Expansion of existing service delivery mechanisms. Our recent studies have shown that access to information and services remains one of the significant challenges that women entrepreneurs face, for example in registering their businesses, obtaining finance or accessing training and networking opportunities. ESCAP recently facilitated a dialogue on existing service delivery mechanisms in the region, such as One-Stop Hubs that offer a streamlined platform for MSME services. Based on a compilation of good practices from seven countries in Asia and the Pacific, we discussed ways of building on these One-Stop Hubs to cater to the specific needs of women entrepreneurs. For example, in the Philippines, the Department of Trade and Industry’s Negosyo Centre Programme brings all its services into a single portal and ensures that women entrepreneurs are a target group for them. Viet Nam, meanwhile, has established a dedicated portal for women entrepreneurs under the National SME portal, supported by the CWE programme. In addition to a range of services that are provided to women entrepreneurs, specific areas such as Psychosocial Support Services are now being offered to women entrepreneurs. With increased internet connectivity and mobile penetration, these One-Stop Hubs are also leveraging the potential of e-commerce markets, linking women MSMEs to broader markets and consumer bases.

Whole of government approach. The CWE programme has established advisory committees at the country level that serve as institutional mechanisms for collaborating with all stakeholder groups that impact women entrepreneurs. These multi-ministry committees, with representatives from central banks as well as women entrepreneurs, have not only set the tone for structured and inclusive dialogue on the topic, but also garnered commitment at the highest political level for advancing women’s entrepreneurship.

Addressing barriers at all stages of the entrepreneurial journey. We must keep in mind the overall life-cycle and journey of women entrepreneurs. Considering the different stages and challenges—such as lack of financing options, overcoming socio-cultural barriers or limited digital skills and capacities to name a few—has been an integral part in designing an ecosystem approach at the national and regional level. For example, in addressing the challenges in access and use of finance, the programme has established partnerships and used blended finance to support a range of gender-smart investment mechanisms, including a FinTech challenge fund, impact investment fund and a women’s livelihood bond. Simultaneously, support is being provided through the CWE programme to equip women entrepreneurs with digital and business skills that are critical for business and financial management. For example, in Cambodia, CWE is helping women entrepreneurs to use the Kotra Riel mobile app, which allows them to record income and expenses and, more importantly, to prepare financial records for loan and financing applications.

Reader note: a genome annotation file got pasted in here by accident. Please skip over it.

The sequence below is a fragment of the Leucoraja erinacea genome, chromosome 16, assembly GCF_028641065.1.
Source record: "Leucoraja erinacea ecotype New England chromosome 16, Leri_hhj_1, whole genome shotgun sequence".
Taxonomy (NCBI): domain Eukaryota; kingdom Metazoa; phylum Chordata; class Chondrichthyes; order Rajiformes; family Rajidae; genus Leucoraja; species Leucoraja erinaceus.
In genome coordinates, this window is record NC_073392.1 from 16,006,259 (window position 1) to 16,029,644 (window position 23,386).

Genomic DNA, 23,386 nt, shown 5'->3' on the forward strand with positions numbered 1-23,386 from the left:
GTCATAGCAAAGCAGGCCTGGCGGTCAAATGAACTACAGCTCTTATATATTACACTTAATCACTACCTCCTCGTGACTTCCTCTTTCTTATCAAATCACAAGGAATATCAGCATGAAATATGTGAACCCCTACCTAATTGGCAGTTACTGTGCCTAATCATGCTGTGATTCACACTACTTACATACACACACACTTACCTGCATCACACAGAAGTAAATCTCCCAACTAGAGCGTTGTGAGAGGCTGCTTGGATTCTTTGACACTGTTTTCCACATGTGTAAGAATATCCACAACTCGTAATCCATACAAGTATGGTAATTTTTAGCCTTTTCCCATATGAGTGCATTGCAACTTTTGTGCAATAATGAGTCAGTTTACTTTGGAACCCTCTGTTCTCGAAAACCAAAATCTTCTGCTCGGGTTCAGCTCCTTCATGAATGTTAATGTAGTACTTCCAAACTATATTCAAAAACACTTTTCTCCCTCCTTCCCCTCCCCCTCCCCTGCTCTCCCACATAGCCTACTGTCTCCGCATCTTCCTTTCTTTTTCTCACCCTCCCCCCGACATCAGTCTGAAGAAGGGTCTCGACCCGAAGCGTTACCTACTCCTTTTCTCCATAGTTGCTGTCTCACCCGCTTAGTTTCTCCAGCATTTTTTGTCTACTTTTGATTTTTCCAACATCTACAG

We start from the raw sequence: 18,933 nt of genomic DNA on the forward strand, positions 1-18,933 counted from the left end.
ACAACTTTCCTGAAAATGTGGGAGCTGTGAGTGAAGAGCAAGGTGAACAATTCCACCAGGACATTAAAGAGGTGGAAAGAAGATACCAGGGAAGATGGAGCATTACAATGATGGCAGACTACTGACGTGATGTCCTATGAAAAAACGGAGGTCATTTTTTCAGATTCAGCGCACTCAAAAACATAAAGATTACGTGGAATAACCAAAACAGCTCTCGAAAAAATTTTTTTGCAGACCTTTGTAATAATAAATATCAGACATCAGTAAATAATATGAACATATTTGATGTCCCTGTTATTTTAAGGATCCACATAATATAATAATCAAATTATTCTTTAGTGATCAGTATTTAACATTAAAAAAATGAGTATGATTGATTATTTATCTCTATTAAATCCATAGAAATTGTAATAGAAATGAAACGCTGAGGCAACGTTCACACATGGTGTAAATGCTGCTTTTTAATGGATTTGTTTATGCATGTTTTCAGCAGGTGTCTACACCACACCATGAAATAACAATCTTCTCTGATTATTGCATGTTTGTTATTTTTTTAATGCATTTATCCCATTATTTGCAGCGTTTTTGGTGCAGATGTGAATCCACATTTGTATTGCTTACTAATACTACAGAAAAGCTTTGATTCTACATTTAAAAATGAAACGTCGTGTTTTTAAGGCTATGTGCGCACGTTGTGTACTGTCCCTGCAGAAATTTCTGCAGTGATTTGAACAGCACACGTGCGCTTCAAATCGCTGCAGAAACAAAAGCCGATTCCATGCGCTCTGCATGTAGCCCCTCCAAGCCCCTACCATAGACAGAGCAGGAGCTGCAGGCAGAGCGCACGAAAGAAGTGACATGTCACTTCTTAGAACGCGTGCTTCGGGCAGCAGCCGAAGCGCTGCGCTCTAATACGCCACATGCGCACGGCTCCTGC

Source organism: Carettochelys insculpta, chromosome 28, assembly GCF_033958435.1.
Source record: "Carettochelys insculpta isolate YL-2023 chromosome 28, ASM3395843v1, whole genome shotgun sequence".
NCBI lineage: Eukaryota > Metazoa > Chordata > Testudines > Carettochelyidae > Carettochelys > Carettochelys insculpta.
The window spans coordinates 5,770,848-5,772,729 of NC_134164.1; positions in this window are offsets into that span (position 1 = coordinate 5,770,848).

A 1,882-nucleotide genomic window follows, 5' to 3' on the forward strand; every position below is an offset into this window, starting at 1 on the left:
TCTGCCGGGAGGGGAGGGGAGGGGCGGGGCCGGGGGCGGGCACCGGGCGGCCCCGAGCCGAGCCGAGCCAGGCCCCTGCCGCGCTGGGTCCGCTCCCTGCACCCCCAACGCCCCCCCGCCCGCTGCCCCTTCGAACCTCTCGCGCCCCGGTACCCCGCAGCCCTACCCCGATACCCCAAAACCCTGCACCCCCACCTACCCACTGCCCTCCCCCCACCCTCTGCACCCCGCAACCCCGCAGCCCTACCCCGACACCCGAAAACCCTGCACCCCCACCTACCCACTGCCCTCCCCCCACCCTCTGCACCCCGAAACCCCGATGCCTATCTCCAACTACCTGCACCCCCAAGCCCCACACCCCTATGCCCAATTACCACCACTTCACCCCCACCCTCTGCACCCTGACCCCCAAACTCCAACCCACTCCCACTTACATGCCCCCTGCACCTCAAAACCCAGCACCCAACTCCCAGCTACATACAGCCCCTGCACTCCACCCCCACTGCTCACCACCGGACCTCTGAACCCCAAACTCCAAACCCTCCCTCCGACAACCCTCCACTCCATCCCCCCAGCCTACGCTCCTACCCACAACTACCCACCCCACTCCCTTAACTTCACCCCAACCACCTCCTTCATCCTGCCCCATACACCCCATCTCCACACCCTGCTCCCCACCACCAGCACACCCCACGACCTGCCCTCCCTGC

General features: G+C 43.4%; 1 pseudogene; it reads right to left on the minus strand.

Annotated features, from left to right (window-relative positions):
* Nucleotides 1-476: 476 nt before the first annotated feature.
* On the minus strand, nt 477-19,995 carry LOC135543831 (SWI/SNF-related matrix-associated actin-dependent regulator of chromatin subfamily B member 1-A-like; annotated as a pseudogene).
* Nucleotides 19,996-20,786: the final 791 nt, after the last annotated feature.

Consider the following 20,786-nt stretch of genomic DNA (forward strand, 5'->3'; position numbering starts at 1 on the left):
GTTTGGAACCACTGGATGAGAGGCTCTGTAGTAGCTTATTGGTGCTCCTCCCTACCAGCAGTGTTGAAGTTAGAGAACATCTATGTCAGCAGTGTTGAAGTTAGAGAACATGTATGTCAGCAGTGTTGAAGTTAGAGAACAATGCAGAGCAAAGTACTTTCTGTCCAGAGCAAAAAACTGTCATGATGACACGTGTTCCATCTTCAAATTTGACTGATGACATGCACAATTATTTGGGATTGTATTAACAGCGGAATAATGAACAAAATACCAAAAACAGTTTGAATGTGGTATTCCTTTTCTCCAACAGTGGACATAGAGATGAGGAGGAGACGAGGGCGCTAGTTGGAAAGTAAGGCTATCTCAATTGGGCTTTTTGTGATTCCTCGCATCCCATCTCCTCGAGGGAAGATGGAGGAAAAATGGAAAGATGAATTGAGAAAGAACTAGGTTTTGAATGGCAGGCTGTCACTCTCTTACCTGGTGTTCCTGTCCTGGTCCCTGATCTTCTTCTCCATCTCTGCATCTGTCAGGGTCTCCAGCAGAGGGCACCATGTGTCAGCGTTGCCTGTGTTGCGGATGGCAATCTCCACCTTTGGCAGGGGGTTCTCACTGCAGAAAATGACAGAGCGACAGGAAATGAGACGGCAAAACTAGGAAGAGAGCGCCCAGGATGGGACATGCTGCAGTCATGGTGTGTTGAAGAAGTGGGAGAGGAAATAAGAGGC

Importance of data and evidence. Every country context is different, even within the same region. For example, when we embarked on the programme in Samoa, the main challenge for policymakers to make meaningful policy interventions for women entrepreneurs was the complete lack of data and statistics on women-led businesses. A report is underway that assesses available data points and suggests ways of using existing surveys, such as the population census, to collect more robust information on women entrepreneurs. Similarly, the research undertaken in the different countries before and during the pandemic has helped design context-relevant interventions, as well as pave the way for creating indicators that measure the impact of various initiatives at the country level.

Given the scale of this problem—exacerbated as a result of the COVID-19 pandemic—the spread of good practices is only possible through partnerships. In addition to the work in the targeted six countries, ESCAP is working with regional bodies such as the Association of Southeast Asian Nations (ASEAN) to replicate these good practices in more countries. While it is extremely important in the policy domain to influence governments to recognise and address the challenges women entrepreneurs face, more investment is needed by development partners across the board to bring these conversations to scale. The role of partnerships and increased investments is critical to ensure women entrepreneurs build back stronger and are resilient to any future shocks.

Learn more about gender (in)equality at the OECD Gender Data Portal

OECD Gender Data Portal

Read the OECD's report The Missing Entrepreneurs 2021: Policies for Inclusive Entrepreneurship and Self-Employment, published on 29 November 2021 

Related Topics

Tackling COVID-19 Entrepreneurship Gender Equality

Please sign in or register for FREE

If you are a registered user on The OECD Forum Network, please sign in